March - the month when the pace starts to pick up in the garden! And here on the North Oregon Coast? The month where every single weather event seems possible. Seriously, y'all, last Monday morning, we woke up to clouds, then there was snow that didn't stick as my husband took the dog out, then standard rain showers, then it mellowed looking like it would be clearing up, then we got a random hailstorm, all before noon when it then decided to be gloriously sunny for the rest of the day...until it poured sideways rain right before dinner. Okie dokie.
Here's what we've been up to as we kick off our third full gardening year out here on the coast!
First flowers - always make me giddy! The daphne actually began to bloom a couple of weeks ago, but I notice the hyacinths yesterday and decided to snap shots of all four. On the bottom right is the red flowering currant, which in the city was a huge favorite of the hummingbirds, and after buying this one two years ago at the native plant sale, it's finally blooming. Woo hoo!
Hauling arse in our front yard, specifically spreading 8 yards of hemlock mulch!!! Our goal when we moved in just under 3 years ago was to completely de-grass the front yard, and fill it with native plants, flowering herbs and other deer-resistant perennials that the hummingbirds and pollinators would love and that would improve the overall biodiversity on our property (with the bonus that it would shrink the area needing mowing). Every year we spread out the same black plastic sheeting and old carpeting to kill the grass, let it sit for 6 months, then put eco-friendly landscape fabric down before covering it up with mulch from the local salvage yard a half mile away. I am absolutely STOKED that this year we reached the front fence line where our eucalyptus trees we planted are going gangbusters, so by the end of 2021 the entire front yard will be grass-free. How cool is that! This year, my horticulturally-gifted husband has divided/propagated some of our existing plants to lessen the $ load of buying more starts, so this summer when things are all in bloom, I will share another picture (nothing's all that pretty in late winter haha...). PS - Click HERE to see what it looked like originally!
And because we don't have any major house projects, that means this summer will be all about the Chook 2.0 project, getting inspiration from these Pinterest images I'd saved! When my husband built the original 10'x20' duck run, it was with salvage wood, no 4x4 posts, and unfortunately not enough structural integrity to properly secure the galvanized metal roofing we had on it - so a couple of windstorms have wreaked havoc with leaks and this year, some flyaway panels scaring the crap outta me (and the birds!). Along with that, while our ducks are fantastic in the garden, the chickens are incorrigible when it comes to staying out of the raised beds when we don't want them in there in summer. You see, in winter it's awesome (they do great work in cleaning up the beds, 'fertilizing' them, etc.) and in spring that's okay too (I have netting or greenhouse plastic over all of them while the seeds are starting, etc.), but by the time things like beans and tomatoes, etc., are too big and the netting needs to come off? The chooks are little devils since they love to go and scratch everything up! Last year they spent 3 months living in the run because of that, so this year we want to make a permanent change and create a new coop/run that's OUTSIDE of our fenced garden, with a roof and side panels that keep the rain/wind out while still letting them bask in the sun and have access to the adjacent pasture...and, during winter, can enter vie the back gate in the garden to help us with cleanup/slug eradication/etc.!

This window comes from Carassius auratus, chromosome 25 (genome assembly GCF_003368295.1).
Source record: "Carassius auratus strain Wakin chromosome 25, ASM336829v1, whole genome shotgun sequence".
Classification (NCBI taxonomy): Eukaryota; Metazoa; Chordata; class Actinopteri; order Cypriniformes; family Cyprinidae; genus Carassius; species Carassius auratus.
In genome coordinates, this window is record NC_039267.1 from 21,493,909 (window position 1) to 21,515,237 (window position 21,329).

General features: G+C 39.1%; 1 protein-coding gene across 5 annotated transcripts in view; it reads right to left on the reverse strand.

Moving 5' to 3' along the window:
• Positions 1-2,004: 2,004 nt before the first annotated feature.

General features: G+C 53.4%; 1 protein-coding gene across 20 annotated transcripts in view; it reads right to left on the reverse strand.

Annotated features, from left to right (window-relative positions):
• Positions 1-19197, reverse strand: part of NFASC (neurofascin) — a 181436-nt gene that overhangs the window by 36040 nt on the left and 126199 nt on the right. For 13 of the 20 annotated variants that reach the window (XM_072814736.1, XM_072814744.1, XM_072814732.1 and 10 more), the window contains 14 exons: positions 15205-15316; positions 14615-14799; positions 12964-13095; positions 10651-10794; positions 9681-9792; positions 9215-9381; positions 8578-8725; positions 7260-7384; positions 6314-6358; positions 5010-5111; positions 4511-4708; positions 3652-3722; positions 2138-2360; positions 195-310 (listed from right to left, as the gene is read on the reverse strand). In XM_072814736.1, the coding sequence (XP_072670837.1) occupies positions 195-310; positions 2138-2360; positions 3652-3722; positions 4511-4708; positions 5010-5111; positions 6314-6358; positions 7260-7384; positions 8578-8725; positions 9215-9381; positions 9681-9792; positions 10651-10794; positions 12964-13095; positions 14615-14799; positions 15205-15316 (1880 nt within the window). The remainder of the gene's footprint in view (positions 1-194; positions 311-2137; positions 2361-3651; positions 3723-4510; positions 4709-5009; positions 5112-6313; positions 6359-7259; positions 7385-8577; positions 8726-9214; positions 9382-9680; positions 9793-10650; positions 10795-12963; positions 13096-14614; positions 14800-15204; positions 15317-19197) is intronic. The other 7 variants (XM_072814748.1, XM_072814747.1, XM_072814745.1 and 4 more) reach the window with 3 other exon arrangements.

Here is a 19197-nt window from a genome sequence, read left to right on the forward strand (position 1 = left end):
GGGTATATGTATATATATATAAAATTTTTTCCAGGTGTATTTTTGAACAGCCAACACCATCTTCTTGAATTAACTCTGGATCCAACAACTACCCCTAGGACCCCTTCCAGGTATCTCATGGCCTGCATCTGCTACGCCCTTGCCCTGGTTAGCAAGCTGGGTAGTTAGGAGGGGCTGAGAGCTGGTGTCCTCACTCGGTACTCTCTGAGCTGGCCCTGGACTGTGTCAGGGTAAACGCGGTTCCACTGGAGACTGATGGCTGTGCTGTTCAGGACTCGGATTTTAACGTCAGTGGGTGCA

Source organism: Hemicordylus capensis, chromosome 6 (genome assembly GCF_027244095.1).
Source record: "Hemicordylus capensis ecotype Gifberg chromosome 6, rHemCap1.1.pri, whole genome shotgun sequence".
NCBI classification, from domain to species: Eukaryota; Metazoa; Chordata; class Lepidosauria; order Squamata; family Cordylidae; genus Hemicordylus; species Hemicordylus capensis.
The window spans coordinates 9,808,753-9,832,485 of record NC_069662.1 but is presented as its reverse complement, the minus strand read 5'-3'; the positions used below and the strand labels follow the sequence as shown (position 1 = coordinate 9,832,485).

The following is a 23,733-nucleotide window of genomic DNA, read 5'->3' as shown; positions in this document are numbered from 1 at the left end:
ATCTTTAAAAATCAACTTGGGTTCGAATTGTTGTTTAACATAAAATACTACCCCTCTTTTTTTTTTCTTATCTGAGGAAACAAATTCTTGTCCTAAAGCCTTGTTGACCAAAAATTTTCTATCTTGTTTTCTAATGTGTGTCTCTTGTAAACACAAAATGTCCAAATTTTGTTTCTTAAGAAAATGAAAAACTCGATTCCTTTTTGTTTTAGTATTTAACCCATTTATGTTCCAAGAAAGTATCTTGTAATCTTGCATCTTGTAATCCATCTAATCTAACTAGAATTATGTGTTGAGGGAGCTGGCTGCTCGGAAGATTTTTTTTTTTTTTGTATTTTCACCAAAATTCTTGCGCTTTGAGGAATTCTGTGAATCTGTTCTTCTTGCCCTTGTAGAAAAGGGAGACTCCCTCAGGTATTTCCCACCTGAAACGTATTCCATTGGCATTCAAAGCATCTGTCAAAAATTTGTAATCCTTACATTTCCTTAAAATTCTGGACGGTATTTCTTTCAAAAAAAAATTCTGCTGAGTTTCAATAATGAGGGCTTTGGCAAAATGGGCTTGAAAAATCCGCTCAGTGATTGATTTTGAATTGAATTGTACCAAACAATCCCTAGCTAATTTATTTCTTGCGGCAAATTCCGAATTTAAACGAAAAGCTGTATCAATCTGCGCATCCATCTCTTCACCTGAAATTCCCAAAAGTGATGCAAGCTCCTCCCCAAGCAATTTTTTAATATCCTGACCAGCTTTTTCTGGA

And finally, it's just about potato planting time! Husband really wanted to try seed potatoes this year so I ordered a ton (let's just say the man has a very special relationship to potatoes so we have an entire 4'x12' bed dedicated to them in 2021) from a couple places including Carter Farms Organics which sells Austrian Crescents, that I recently learned is AKA Kipfler, my husband's favorite potato from his home country of Australia. I'd been looking for them for forever and finally my research paid off with this li'l tidbit. So everything is getting budded and curing, and by next week should all be in the dirt!
“The single greatest lesson the garden teaches is that our relationship to the planet need not be zero-sum, and that as long as the sun still shines and people still can plan and plant, think and do, we can, if we bother to try, find ways to provide for ourselves without diminishing the world. ”
~ Michael Pollan